The amphibious assault ship (LHD) Bonhomme Richard is still burning in San Diego harbor.
Navy officials said Monday that the fire ravaging the amphibious assault ship Bonhomme Richard for a second day has reached temperatures as high as 1,000 degrees, and it is still burning in various portions of the ship.
Smoke and fumes from the ship at San Diego Naval Base continued to pollute the skyline and air throughout San Diego. In an email Monday evening, a Naval Surface Forces spokeswoman said crews have made “significant progress” in the effort to save the ship.
Rear Adm. Philip Sobeck, the commander of Expeditionary Strike Group 3, said Monday that the fire is in the superstructure of the ship and its upper decks and that the ship’s forward mast has collapsed.
“There’s obviously burn damage all the way through the skin of the ship, and we are assessing that as we kind of go through each compartment,” he said. “Right now the priority is to get the fire out so that we can take a complete assessment.”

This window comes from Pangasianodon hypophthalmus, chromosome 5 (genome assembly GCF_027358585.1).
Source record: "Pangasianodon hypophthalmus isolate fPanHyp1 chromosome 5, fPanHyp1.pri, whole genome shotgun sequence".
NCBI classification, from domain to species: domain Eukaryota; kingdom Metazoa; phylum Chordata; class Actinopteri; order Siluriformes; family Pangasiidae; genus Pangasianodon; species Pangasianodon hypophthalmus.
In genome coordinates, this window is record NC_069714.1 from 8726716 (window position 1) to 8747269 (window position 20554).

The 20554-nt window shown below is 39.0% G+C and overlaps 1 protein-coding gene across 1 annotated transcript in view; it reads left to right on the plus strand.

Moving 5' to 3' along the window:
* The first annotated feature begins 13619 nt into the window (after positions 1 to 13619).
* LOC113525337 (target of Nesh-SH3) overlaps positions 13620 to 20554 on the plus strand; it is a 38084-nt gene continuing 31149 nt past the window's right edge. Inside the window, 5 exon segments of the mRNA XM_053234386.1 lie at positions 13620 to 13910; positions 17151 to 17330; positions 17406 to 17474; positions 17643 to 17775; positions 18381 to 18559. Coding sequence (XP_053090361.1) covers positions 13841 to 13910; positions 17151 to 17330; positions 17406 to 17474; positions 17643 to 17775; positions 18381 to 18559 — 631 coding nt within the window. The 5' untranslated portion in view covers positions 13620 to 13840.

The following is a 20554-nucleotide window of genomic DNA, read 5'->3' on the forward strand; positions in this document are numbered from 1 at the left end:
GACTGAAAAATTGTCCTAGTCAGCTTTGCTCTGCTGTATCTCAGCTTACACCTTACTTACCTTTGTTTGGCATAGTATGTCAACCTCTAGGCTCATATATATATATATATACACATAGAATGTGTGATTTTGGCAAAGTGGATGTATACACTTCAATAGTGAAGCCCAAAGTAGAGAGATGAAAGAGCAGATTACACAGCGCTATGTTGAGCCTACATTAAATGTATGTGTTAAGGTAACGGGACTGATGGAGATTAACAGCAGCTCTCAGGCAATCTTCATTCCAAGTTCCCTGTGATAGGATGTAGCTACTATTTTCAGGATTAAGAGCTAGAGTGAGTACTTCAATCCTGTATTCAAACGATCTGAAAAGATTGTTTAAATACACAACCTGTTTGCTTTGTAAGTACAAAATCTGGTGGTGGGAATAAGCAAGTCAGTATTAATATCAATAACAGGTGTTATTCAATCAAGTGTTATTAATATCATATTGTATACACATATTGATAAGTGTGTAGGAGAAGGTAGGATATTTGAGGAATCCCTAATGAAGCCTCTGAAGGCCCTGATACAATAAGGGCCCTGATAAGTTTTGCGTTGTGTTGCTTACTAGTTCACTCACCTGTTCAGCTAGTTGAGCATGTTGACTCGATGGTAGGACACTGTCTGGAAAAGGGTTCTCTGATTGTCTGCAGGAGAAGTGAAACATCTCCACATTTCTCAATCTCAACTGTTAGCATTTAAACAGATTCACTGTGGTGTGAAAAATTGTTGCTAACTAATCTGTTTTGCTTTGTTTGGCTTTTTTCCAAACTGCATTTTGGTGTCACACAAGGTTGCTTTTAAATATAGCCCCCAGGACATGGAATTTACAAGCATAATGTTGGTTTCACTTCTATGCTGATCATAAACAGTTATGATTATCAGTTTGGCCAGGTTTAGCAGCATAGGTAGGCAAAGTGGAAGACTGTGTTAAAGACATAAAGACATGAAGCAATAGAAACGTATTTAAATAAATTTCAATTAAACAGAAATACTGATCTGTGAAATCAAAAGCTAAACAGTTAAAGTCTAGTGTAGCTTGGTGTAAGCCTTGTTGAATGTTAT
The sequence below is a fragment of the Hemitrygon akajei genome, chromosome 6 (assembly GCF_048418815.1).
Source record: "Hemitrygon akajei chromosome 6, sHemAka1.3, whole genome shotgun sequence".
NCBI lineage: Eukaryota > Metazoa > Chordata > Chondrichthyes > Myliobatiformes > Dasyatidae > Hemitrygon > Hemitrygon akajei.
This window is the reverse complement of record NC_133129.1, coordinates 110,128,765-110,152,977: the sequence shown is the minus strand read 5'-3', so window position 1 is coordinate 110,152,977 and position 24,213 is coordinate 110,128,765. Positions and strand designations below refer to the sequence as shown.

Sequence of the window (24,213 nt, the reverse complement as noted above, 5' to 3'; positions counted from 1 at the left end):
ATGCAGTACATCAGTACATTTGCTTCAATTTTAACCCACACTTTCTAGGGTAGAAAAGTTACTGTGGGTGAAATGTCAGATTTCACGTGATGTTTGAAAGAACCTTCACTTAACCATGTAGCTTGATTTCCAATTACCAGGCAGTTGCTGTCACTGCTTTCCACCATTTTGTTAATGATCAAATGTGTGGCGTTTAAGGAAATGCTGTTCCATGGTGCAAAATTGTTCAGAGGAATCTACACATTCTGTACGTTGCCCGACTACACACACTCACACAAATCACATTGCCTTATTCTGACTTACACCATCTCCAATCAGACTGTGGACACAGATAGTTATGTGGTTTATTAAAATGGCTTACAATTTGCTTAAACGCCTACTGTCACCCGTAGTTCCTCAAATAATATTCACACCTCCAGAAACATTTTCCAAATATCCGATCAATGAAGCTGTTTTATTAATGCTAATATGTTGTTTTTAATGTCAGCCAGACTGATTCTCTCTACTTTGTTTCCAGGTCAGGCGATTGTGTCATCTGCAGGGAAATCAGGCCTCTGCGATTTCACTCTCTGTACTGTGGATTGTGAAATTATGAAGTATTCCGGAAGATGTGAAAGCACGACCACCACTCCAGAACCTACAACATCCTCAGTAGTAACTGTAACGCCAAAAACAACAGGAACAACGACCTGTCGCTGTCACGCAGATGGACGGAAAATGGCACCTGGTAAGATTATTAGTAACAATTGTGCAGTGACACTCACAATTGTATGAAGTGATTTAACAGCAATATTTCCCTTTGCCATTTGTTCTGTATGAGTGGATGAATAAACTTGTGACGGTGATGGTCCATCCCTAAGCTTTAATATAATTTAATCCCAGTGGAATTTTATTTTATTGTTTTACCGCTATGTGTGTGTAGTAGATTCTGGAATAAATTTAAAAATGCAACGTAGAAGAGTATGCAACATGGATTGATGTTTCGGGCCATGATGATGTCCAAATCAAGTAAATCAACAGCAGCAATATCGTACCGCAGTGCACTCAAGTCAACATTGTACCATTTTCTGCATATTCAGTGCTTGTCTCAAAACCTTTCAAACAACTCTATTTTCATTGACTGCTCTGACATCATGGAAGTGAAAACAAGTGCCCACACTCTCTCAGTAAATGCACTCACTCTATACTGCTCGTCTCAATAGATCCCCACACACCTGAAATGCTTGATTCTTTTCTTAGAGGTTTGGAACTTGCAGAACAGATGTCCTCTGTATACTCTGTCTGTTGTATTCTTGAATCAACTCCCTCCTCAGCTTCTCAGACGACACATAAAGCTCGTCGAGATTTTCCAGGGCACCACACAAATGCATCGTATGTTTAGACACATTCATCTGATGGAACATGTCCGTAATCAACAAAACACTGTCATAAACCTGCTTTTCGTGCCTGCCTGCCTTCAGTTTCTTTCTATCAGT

It should be noted that the Bonhomme Richard was at the end of a refit to allow it to accommodate the Marine Corps STOVL F-35B, and as a result, this capability will be missing from the the fleet for the foreseeable future:
The amphibious assault ship Bonhomme Richard, which burned through the night while in port in San Diego, was at the tail end of two years of upgrades supporting the integration of the F-35B, according to Navy documents.
That means the Navy will now have fewer options to deploy the next-generation fighter in the Pacific.
The Navy awarded the $219 million modernization contract to General Dynamics, National Steel and Shipbuilding Co. in 2018, which had options for up to $250 million. Bonhomme Richard is one of four large-deck amphibs to have received the upgrades. The Boxer was announced earlier this year as the fifth big-deck to get the upgrades.
Experts said the loss of Bonhomme Richard, whether a total loss or just lost for extensive repairs, deals a significant blow to the Navy’s plans to have F-35Bs continually deployed in the Pacific. And with Monday’s announcement that the United States had formally rejected China’s claims about the South China Sea, any accompanying boost in naval presence could be slowed by the fire.
This is such a 2020 thing to have happened.